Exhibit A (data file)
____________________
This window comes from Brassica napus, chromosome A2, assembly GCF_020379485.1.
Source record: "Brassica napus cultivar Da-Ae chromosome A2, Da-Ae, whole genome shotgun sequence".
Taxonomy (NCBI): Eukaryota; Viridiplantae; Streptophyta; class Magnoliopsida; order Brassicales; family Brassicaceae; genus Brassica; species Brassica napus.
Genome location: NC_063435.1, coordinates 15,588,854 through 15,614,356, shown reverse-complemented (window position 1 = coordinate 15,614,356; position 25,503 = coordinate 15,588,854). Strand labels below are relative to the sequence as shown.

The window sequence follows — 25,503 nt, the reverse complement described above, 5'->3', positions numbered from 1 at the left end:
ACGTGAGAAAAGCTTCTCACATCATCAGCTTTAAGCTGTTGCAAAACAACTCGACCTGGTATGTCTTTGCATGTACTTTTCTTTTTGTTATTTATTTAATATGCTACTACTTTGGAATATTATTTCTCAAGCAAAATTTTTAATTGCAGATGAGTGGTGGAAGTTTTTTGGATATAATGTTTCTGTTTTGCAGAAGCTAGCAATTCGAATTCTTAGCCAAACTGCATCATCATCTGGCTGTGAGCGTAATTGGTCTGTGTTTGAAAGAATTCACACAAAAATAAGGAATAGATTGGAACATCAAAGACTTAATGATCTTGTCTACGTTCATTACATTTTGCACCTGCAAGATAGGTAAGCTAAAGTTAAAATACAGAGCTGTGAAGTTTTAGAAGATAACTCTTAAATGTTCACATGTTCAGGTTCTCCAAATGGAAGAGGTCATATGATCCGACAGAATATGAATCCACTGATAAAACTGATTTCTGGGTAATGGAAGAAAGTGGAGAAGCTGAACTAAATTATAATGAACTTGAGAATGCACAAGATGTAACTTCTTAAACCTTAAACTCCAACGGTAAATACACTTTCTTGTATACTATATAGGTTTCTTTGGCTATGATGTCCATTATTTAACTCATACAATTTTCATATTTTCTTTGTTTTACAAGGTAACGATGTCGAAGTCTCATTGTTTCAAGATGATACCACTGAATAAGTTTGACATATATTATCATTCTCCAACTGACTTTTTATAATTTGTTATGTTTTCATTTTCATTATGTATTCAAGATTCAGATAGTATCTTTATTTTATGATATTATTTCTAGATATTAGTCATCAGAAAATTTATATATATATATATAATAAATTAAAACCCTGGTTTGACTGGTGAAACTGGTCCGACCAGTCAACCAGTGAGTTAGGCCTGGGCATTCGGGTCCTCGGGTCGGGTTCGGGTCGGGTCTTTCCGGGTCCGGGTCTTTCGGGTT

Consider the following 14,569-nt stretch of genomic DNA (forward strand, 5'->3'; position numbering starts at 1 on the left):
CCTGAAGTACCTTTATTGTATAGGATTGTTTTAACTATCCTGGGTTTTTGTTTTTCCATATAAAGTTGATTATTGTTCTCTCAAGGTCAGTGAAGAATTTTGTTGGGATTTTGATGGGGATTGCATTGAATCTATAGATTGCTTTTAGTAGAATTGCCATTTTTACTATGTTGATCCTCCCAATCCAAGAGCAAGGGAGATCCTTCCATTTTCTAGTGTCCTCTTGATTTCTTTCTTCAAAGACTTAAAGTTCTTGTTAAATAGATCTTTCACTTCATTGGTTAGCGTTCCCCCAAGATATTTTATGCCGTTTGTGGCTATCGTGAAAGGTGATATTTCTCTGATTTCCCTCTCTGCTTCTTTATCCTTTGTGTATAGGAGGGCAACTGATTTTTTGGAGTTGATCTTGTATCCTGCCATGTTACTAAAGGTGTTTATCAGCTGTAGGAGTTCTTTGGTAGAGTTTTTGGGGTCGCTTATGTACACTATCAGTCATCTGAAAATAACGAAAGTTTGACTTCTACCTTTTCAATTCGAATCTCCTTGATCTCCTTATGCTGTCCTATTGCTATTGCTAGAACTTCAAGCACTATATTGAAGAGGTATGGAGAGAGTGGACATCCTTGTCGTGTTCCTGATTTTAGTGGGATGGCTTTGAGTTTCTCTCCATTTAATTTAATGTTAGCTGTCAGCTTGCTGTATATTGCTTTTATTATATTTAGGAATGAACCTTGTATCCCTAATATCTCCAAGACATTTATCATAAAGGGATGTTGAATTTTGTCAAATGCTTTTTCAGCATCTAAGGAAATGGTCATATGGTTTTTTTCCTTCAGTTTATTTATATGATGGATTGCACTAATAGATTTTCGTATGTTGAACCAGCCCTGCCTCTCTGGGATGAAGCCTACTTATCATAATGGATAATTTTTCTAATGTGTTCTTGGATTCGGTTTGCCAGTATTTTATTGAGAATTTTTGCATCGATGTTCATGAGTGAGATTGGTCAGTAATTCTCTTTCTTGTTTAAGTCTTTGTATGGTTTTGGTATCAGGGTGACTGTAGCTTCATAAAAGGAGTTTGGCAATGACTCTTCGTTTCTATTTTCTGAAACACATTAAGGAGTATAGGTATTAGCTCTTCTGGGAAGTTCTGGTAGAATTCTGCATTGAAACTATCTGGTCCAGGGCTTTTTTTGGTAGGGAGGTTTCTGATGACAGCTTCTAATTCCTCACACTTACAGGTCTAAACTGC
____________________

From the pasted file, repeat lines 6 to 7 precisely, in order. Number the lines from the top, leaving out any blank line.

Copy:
ACGTGAGAAAAGCTTCTCACATCATCAGCTTTAAGCTGTTGCAAAACAACTCGACCTGGTATGTCTTTGCATGTACTTTTCTTTTTGTTATTTATTTAATATGCTACTACTTTGGAATATTATTTCTCAAGCAAAATTTTTAATTGCAGATGAGTGGTGGAAGTTTTTTGGATATAATGTTTCTGTTTTGCAGAAGCTAGCAATTCGAATTCTTAGCCAAACTGCATCATCATCTGGCTGTGAGCGTAATTGGTCTGTGTTTGAAAGAATTCACACAAAAATAAGGAATAGATTGGAACATCAAAGACTTAATGATCTTGTCTACGTTCATTACATTTTGCACCTGCAAGATAGGTAAGCTAAAGTTAAAATACAGAGCTGTGAAGTTTTAGAAGATAACTCTTAAATGTTCACATGTTCAGGTTCTCCAAATGGAAGAGGTCATATGATCCGACAGAATATGAATCCACTGATAAAACTGATTTCTGGGTAATGGAAGAAAGTGGAGAAGCTGAACTAAATTATAATGAACTTGAGAATGCACAAGATGTAACTTCTTAAACCTTAAACTCCAACGGTAAATACACTTTCTTGTATACTATATAGGTTTCTTTGGCTATGATGTCCATTATTTAACTCATACAATTTTCATATTTTCTTTGTTTTACAAGGTAACGATGTCGAAGTCTCATTGTTTCAAGATGATACCACTGAATAAGTTTGACATATATTATCATTCTCCAACTGACTTTTTATAATTTGTTATGTTTTCATTTTCATTATGTATTCAAGATTCAGATAGTATCTTTATTTTATGATATTATTTCTAGATATTAGTCATCAGAAAATTTATATATATATATATAATAAATTAAAACCCTGGTTTGACTGGTGAAACTGGTCCGACCAGTCAACCAGTGAGTTAGGCCTGGGCATTCGGGTCCTCGGGTCGGGTTCGGGTCGGGTCTTTCCGGGTCCGGGTCTTTCGGGTT

Consider the following 14,569-nt stretch of genomic DNA (forward strand, 5'->3'; position numbering starts at 1 on the left):